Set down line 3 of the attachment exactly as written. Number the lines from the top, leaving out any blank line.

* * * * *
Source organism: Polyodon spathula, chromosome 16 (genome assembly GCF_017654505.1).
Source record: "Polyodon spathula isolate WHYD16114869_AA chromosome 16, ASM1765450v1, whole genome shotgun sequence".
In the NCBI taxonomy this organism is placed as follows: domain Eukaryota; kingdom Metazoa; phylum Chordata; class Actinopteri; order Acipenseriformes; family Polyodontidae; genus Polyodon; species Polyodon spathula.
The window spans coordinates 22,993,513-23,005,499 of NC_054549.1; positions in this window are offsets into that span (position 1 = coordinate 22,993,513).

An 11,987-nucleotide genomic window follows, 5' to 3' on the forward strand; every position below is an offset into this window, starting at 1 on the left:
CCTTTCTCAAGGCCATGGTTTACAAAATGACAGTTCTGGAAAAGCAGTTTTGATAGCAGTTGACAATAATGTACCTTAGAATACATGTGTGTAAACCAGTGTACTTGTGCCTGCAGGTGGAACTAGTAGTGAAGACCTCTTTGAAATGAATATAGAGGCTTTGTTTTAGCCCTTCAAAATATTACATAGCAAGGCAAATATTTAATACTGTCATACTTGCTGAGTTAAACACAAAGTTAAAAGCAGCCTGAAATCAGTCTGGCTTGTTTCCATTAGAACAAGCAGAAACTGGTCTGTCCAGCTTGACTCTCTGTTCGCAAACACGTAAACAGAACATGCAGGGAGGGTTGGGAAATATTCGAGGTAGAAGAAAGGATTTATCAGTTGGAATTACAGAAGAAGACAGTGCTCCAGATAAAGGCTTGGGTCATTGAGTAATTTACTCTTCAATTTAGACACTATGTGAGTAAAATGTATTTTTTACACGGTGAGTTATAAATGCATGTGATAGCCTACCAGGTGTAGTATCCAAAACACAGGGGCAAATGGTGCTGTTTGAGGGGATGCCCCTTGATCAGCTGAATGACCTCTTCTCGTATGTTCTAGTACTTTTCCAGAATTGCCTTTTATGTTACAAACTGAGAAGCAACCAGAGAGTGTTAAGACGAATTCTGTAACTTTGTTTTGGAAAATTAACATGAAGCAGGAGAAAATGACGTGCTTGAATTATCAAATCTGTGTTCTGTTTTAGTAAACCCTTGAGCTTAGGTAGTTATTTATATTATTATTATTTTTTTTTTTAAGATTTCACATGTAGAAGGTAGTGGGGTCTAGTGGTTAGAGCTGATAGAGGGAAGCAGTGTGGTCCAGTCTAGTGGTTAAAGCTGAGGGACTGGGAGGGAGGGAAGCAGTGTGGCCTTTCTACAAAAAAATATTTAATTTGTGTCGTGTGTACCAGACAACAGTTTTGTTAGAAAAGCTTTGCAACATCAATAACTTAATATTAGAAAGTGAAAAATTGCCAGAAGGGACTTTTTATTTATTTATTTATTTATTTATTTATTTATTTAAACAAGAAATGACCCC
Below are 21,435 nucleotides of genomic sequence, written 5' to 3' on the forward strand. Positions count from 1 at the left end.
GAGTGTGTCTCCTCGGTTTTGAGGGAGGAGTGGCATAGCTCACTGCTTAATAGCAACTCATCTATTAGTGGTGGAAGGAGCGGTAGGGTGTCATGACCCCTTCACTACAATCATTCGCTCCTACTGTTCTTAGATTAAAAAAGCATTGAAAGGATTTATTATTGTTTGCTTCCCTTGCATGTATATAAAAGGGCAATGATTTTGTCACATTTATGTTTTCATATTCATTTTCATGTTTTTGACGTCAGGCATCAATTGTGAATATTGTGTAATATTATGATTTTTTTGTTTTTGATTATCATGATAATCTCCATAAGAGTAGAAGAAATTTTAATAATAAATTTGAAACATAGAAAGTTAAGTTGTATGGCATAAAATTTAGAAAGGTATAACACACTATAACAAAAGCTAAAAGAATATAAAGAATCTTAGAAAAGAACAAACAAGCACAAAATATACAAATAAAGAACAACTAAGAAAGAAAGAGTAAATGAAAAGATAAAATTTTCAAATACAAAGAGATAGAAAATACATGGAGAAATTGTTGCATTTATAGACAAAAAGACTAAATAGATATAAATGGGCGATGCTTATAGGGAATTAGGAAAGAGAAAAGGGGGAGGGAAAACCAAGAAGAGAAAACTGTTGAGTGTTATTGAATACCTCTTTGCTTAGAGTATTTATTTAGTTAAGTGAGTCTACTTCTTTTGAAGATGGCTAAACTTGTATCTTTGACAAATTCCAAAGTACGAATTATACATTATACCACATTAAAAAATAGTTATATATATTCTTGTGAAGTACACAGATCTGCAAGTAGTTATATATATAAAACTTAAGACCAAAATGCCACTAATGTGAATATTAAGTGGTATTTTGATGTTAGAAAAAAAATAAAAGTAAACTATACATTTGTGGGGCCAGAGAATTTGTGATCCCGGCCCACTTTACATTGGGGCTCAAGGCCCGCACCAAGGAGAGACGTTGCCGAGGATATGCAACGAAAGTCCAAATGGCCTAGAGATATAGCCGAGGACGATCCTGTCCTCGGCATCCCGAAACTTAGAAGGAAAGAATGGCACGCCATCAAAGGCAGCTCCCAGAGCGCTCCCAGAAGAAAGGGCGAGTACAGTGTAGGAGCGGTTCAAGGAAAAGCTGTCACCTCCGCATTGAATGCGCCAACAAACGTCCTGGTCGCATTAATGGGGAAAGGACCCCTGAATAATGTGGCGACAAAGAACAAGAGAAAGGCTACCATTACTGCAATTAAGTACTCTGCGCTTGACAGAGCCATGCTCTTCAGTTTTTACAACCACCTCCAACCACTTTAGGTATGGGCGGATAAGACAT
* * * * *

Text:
In the NCBI taxonomy this organism is placed as follows: domain Eukaryota; kingdom Metazoa; phylum Chordata; class Actinopteri; order Acipenseriformes; family Polyodontidae; genus Polyodon; species Polyodon spathula.